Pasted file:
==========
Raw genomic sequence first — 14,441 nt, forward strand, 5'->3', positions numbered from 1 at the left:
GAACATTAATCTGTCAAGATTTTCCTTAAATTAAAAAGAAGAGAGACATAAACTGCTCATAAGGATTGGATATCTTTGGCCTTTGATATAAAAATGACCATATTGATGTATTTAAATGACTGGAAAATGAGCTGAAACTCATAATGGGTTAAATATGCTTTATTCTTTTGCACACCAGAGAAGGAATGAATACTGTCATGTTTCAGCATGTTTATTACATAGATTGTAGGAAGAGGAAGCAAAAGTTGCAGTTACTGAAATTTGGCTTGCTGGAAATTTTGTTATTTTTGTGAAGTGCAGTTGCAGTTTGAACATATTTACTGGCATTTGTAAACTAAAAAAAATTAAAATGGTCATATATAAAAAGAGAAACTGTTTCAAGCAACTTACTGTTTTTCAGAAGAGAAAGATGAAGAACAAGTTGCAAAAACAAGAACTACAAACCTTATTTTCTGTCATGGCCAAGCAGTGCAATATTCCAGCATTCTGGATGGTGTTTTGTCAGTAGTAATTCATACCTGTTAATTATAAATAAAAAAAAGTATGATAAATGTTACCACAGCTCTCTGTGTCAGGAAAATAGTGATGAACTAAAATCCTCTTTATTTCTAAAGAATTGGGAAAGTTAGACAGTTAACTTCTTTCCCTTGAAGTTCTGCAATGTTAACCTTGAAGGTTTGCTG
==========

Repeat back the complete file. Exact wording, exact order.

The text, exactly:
Raw genomic sequence first — 14,441 nt, forward strand, 5'->3', positions numbered from 1 at the left:
GAACATTAATCTGTCAAGATTTTCCTTAAATTAAAAAGAAGAGAGACATAAACTGCTCATAAGGATTGGATATCTTTGGCCTTTGATATAAAAATGACCATATTGATGTATTTAAATGACTGGAAAATGAGCTGAAACTCATAATGGGTTAAATATGCTTTATTCTTTTGCACACCAGAGAAGGAATGAATACTGTCATGTTTCAGCATGTTTATTACATAGATTGTAGGAAGAGGAAGCAAAAGTTGCAGTTACTGAAATTTGGCTTGCTGGAAATTTTGTTATTTTTGTGAAGTGCAGTTGCAGTTTGAACATATTTACTGGCATTTGTAAACTAAAAAAAATTAAAATGGTCATATATAAAAAGAGAAACTGTTTCAAGCAACTTACTGTTTTTCAGAAGAGAAAGATGAAGAACAAGTTGCAAAAACAAGAACTACAAACCTTATTTTCTGTCATGGCCAAGCAGTGCAATATTCCAGCATTCTGGATGGTGTTTTGTCAGTAGTAATTCATACCTGTTAATTATAAATAAAAAAAAGTATGATAAATGTTACCACAGCTCTCTGTGTCAGGAAAATAGTGATGAACTAAAATCCTCTTTATTTCTAAAGAATTGGGAAAGTTAGACAGTTAACTTCTTTCCCTTGAAGTTCTGCAATGTTAACCTTGAAGGTTTGCTG